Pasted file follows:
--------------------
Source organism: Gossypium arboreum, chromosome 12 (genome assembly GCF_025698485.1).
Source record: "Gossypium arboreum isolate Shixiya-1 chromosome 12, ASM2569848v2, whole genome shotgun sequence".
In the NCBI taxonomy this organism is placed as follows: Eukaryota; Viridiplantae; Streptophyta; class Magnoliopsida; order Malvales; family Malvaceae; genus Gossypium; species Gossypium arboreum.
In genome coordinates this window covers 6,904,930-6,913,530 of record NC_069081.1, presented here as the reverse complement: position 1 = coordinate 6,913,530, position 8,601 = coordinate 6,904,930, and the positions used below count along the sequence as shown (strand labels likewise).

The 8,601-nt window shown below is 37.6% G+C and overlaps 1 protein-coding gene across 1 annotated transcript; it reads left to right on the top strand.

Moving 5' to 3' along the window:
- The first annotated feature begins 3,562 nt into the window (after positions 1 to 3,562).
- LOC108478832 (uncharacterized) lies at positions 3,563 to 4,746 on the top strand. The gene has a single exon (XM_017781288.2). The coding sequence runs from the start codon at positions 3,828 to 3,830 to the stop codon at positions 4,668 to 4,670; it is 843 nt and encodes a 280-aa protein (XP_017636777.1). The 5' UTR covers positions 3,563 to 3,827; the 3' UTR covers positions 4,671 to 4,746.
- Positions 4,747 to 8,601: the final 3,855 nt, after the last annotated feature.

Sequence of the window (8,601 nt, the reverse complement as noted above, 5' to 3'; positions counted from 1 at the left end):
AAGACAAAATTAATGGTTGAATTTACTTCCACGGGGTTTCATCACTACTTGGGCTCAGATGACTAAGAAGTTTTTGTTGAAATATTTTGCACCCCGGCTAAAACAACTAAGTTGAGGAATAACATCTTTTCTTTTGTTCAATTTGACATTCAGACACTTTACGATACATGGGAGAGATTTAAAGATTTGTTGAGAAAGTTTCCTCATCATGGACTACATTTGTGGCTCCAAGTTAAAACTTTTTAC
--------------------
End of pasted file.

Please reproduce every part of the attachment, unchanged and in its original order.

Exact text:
Source organism: Gossypium arboreum, chromosome 12 (genome assembly GCF_025698485.1).
Source record: "Gossypium arboreum isolate Shixiya-1 chromosome 12, ASM2569848v2, whole genome shotgun sequence".
In the NCBI taxonomy this organism is placed as follows: Eukaryota; Viridiplantae; Streptophyta; class Magnoliopsida; order Malvales; family Malvaceae; genus Gossypium; species Gossypium arboreum.
In genome coordinates this window covers 6,904,930-6,913,530 of record NC_069081.1, presented here as the reverse complement: position 1 = coordinate 6,913,530, position 8,601 = coordinate 6,904,930, and the positions used below count along the sequence as shown (strand labels likewise).

The 8,601-nt window shown below is 37.6% G+C and overlaps 1 protein-coding gene across 1 annotated transcript; it reads left to right on the top strand.

Moving 5' to 3' along the window:
- The first annotated feature begins 3,562 nt into the window (after positions 1 to 3,562).
- LOC108478832 (uncharacterized) lies at positions 3,563 to 4,746 on the top strand. The gene has a single exon (XM_017781288.2). The coding sequence runs from the start codon at positions 3,828 to 3,830 to the stop codon at positions 4,668 to 4,670; it is 843 nt and encodes a 280-aa protein (XP_017636777.1). The 5' UTR covers positions 3,563 to 3,827; the 3' UTR covers positions 4,671 to 4,746.
- Positions 4,747 to 8,601: the final 3,855 nt, after the last annotated feature.

Sequence of the window (8,601 nt, the reverse complement as noted above, 5' to 3'; positions counted from 1 at the left end):
AAGACAAAATTAATGGTTGAATTTACTTCCACGGGGTTTCATCACTACTTGGGCTCAGATGACTAAGAAGTTTTTGTTGAAATATTTTGCACCCCGGCTAAAACAACTAAGTTGAGGAATAACATCTTTTCTTTTGTTCAATTTGACATTCAGACACTTTACGATACATGGGAGAGATTTAAAGATTTGTTGAGAAAGTTTCCTCATCATGGACTACATTTGTGGCTCCAAGTTAAAACTTTTTAC